Gov. Eric Greitens was stopped for speeding on Friday night in Warren County.
Governor Eric Greitens had an even better week than you thought.
Just four days after St. Louis prosecutors dismissed
a felony invasion of privacy charge, he was able to duck a speeding ticket in rural Missouri. Add in his recent success on the conservative bingo circuit, and he's on a real hot streak.
The governor was pulled over about 11 p.m. on Friday as he whizzed through Truesdale in Warren County — and police let him go. The traffic stop was first reported by the St. Louis Post-Dispatch's Jack Suntrup
, whose job includes repeatedly posing questions
as our gutsy governor (have you heard he was a Navy SEAL?) breezes past.
Greitens spokesman Parker Briden told Suntrup by text message that the governor was heading out to pick up some forgotten medicine when he was caught driving 41 miles per hour in a 30 mph zone. He was apparently spending the weekend at his vacation home in Innsbrook, which is next door to Truesdale.
Briden painted the car stop as an example of a normal guy out doing normal stuff.
"It was a friendly interaction, and there was no need for a ticket," Briden told the daily by text message. "The Governor is a regular person. He runs regular errands. He picks up his own pizza. He takes his boys to the store. He takes his family to the playground."
Last week, the governor rode with security detail to St. Louis Circuit Court where jury selection was set to resume in a case sparked by an affair with his hairdresser. The woman claimed Greitens blindfolded her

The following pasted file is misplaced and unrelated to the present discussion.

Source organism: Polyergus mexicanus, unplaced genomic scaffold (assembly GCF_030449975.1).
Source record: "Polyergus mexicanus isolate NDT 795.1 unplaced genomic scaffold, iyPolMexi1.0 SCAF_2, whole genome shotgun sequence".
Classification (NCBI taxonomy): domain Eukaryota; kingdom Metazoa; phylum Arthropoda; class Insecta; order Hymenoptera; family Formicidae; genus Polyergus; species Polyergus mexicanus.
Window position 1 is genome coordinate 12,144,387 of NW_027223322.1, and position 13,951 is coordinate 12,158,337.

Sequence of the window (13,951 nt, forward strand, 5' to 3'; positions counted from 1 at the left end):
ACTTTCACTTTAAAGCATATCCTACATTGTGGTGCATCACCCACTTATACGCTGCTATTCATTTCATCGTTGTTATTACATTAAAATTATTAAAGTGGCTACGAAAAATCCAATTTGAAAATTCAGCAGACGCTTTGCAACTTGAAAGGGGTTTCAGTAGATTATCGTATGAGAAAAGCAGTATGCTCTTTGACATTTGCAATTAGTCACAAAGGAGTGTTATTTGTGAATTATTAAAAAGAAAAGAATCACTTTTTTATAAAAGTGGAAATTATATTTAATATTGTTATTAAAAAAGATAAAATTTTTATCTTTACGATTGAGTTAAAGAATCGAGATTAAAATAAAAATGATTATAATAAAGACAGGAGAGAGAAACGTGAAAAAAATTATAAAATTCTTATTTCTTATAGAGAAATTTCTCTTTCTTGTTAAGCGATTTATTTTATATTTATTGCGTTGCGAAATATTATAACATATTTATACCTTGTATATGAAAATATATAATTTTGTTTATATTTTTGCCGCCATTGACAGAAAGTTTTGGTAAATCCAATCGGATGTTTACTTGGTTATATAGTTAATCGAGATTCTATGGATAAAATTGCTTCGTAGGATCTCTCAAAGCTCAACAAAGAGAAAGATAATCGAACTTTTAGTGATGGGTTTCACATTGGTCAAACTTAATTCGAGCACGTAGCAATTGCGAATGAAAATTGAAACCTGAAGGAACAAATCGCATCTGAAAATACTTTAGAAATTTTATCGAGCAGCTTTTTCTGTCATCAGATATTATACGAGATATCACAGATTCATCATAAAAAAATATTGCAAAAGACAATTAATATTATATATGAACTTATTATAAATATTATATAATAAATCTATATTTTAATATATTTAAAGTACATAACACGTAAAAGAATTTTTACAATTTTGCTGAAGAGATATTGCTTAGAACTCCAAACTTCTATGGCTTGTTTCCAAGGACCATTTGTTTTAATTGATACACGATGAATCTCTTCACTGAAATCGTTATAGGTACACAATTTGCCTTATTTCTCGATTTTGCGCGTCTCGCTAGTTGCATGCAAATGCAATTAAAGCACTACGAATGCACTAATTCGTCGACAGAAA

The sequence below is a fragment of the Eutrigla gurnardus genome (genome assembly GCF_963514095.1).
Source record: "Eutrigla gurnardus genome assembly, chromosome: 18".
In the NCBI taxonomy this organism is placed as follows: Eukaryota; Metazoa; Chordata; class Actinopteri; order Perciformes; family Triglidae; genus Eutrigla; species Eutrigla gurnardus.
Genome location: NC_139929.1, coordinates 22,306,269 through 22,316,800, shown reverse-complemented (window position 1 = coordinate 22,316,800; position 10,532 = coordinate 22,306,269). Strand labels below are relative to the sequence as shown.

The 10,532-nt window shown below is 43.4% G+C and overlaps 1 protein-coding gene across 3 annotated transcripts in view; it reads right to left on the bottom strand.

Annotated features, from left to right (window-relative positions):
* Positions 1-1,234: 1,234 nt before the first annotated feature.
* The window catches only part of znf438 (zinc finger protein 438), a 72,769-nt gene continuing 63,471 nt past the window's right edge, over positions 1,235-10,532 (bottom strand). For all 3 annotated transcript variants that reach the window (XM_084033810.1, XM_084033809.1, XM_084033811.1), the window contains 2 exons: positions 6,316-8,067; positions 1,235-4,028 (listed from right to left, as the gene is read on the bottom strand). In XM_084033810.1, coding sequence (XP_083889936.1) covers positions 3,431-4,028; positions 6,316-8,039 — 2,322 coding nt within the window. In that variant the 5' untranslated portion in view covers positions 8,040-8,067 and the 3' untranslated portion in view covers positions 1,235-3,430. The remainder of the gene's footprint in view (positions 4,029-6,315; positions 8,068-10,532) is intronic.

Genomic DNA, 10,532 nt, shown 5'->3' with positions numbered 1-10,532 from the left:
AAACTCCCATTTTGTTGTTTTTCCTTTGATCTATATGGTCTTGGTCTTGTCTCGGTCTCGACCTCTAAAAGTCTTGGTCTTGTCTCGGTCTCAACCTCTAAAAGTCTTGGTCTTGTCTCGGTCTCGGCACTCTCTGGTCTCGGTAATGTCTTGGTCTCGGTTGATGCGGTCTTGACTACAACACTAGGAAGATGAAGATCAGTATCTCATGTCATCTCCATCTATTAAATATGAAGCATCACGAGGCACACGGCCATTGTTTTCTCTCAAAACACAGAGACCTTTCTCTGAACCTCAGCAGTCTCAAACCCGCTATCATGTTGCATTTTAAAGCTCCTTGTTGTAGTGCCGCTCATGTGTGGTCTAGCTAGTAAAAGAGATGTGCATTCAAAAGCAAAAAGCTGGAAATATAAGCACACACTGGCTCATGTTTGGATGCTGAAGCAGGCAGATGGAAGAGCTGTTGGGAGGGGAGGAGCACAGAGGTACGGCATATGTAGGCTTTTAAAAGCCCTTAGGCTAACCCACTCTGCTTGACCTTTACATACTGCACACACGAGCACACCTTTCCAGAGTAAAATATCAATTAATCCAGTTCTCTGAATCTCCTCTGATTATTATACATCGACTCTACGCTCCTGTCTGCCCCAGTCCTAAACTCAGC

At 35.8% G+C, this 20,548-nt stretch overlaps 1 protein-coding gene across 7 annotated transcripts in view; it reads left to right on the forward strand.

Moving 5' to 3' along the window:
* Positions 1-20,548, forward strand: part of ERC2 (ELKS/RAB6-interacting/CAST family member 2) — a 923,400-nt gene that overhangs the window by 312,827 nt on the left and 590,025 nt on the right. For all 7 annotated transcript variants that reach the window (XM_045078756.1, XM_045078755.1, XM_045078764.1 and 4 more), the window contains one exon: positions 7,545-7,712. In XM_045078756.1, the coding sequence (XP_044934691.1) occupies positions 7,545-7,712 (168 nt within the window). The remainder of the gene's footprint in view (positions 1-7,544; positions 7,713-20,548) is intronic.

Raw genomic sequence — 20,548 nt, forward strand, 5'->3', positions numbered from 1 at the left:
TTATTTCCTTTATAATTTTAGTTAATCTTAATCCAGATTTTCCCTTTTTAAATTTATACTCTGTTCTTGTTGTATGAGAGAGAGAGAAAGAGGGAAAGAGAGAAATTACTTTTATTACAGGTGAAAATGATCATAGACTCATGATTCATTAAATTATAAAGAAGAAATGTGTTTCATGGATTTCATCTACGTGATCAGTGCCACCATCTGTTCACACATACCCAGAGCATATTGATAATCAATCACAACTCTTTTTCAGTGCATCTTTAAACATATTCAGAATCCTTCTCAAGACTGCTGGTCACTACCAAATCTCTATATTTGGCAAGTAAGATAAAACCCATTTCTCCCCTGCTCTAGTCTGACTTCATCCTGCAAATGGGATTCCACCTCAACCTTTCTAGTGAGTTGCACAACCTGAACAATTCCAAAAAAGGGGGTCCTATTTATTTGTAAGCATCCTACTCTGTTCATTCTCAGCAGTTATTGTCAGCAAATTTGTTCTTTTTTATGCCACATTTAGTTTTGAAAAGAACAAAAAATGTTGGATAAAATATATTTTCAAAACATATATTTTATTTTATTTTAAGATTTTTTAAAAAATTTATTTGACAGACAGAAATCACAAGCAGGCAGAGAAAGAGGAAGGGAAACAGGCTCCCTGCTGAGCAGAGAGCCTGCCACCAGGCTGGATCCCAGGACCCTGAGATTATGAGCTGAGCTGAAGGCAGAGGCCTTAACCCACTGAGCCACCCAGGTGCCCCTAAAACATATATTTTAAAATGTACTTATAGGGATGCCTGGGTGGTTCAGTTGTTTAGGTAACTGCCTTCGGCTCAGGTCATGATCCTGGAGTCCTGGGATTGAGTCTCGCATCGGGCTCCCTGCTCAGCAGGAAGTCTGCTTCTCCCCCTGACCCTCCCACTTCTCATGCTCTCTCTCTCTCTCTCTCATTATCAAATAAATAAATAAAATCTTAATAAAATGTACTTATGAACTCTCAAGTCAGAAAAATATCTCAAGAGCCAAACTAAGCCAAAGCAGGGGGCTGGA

, tied her to a pullup bar in his basement and took a photo of her while she was partly naked. She says he threatened to release the photo if she told anyone.
Prosecutors dismissed the invasion of privacy charge on May 14 after a judge ruled Greitens' attorneys could call St. Louis Circuit Attorney Kim Gardner to testify. On the courthouse steps, the governor insisted it had been a humbling experience and he had emerged a changed man
. But it is not over yet. Jackson County Prosecutor Jean Peters Baker
has since been named as a special prosecutor to take over the case.
Gardner's team is still handling a second criminal charge of computer tampering. He is accused of taking the donor list from a charity he created to help military veterans and using it for his political campaign.
But hey, at least he landed on a cop who saw no need for a ticket. As we said: a real hot streak.
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